• “SIG” goes along the same lines as the previous course, although with a slightly different approach. (Polytechnic University of Valencia, Spanish)
  • From GPS and Google Maps to spatial computing “explains concepts of spatial computing, or rather, of systems that process spatial information (and not only geographic) from different points of view. (University of Minnesota, English)
  • “Foundations of Computer Graphics”: generation of graphics in real time (and not real), rendering of two-dimensional and three-dimensional graphics using OpenGL. (University of Berkeley, English)
  • “Computer Vision” combines artificial intelligence with image processing, with an emphasis on a practical approach to building applications. (University of Zaragoza, Spanish)

We have also seen some free college courses on data visualization.

Artificial intelligence courses

  • “Intro to Artificial Intelligence” is a course that allows to obtain the basic principles on which Artificial Intelligence is based, which is a discipline almost as broad as it is deep. (Stanford University, English)
  • “Common Sense Reasoning” touches on one of the many parts of Artificial Intelligence: giving machines something that seems like common sense when it comes to solving problems. (Polytechnic University of Madrid, English)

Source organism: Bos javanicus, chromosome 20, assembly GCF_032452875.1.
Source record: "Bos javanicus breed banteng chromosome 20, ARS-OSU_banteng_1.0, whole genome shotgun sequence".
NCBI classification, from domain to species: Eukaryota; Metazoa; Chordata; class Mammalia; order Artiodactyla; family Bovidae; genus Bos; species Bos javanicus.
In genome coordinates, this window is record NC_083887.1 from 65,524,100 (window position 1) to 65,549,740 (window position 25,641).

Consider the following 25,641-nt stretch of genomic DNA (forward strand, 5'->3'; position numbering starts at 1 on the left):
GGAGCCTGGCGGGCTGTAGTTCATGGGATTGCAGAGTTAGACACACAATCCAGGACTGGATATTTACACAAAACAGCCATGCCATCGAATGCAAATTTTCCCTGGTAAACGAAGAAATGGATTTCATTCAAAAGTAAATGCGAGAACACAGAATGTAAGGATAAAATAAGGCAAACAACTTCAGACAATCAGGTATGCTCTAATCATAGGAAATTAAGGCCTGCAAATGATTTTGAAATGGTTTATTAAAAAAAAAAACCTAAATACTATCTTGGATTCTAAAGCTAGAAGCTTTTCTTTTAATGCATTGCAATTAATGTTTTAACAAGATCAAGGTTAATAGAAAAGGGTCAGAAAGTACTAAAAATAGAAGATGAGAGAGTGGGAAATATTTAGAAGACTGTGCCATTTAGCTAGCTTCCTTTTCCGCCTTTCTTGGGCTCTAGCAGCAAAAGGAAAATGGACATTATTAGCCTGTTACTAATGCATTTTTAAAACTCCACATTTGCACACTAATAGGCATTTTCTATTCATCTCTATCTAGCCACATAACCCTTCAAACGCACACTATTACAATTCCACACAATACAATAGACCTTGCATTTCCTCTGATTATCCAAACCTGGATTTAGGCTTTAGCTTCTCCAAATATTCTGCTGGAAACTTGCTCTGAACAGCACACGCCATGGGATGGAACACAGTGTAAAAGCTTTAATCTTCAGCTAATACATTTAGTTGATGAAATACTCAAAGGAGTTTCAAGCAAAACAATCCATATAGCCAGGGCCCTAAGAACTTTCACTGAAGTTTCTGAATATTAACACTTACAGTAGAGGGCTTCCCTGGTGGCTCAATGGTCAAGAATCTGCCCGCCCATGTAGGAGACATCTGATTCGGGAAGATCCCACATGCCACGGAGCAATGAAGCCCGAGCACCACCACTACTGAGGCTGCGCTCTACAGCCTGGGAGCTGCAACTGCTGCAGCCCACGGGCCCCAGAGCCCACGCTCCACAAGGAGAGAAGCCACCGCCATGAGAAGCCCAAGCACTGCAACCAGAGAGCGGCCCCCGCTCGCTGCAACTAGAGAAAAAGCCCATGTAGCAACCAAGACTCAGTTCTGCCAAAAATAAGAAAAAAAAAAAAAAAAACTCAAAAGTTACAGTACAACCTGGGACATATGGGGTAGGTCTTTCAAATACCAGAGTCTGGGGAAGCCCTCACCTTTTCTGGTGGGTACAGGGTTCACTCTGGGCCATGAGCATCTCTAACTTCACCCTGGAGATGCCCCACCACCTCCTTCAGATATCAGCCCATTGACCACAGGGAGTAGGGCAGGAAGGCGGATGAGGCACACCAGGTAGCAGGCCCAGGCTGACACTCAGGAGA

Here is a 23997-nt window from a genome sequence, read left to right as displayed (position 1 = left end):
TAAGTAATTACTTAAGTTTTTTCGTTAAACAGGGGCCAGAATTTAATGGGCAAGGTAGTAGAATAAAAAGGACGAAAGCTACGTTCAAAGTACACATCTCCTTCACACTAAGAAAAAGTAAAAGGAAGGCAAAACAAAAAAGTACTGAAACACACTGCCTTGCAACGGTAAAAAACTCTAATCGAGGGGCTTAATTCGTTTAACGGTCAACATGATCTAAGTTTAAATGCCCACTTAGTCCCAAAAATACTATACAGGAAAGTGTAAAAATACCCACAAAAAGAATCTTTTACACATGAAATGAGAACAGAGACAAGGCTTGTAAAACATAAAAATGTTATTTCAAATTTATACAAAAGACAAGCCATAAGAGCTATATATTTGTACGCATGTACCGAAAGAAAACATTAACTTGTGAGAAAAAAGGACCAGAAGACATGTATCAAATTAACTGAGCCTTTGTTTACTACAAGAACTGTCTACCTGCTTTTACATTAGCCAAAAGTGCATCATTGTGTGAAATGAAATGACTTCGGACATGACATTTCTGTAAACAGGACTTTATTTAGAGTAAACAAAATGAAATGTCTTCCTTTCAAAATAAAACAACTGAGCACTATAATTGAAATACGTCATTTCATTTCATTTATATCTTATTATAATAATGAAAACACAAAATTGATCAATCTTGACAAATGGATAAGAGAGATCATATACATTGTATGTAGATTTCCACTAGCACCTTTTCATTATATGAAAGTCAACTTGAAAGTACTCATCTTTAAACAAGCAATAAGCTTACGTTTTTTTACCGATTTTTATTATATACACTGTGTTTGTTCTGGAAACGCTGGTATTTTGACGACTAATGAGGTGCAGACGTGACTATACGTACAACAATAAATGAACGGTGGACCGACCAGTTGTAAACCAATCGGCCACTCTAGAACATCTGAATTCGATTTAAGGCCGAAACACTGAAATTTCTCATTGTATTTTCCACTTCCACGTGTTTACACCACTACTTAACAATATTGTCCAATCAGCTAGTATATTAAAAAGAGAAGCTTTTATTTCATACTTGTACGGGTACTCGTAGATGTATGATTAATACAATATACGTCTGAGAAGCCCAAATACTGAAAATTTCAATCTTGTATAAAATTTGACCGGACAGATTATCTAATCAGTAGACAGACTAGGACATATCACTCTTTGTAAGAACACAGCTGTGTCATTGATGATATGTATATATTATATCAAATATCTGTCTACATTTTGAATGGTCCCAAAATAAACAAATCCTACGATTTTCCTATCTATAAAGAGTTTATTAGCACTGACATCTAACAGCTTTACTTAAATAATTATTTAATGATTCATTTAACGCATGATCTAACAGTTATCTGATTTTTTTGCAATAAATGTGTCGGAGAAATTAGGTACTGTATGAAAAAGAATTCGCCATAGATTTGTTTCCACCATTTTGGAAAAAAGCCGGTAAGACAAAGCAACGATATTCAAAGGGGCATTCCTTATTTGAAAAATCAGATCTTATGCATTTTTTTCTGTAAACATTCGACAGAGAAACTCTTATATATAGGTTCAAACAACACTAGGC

• “Neural Networks and Pattern Recognition” deals with another area of ​​AI: that of pattern recognition and self-learning. This course seems to require a fairly substantial mathematical foundation. (Polytechnic University of Madrid, Spanish)
  • “Learning From Data” is also about machine learning from data, and also requires knowledge of computation and statistics, as well as programming. (Caltech, English)

Computer-related courses

  • “Game theory” will show the appropriate concepts to apply game theory to different fields of computing, particularly to the development of games and other applications. Reasonably practical point of view. (Stanford University, English)
  • “History, technology and security of the Internet” allows to obtain knowledge of how the Internet was born, how it has evolved and its implications in society. (University of Michigan, English)
  • “Agility and Lean. Managing projects and businesses of the XXI century”: agility (or agility) in technology businesses. (Rey Juan Carlos University, Spanish)
  • “User interfaces”: study of human-machine interaction, interface design for different media, usability. (Carlos III University of Madrid, Spanish).
  • “Universal accessibility”: legislation on accessibility and a practical example, applied to Digital Terrestrial Television. (Carlos III University of Madrid, Spanish).
  • “Support products and information technologies and telecommunications”: related to the previous one, it deals with how people with functional diversity make use of ICT in the current information society. (UNED, Spanish)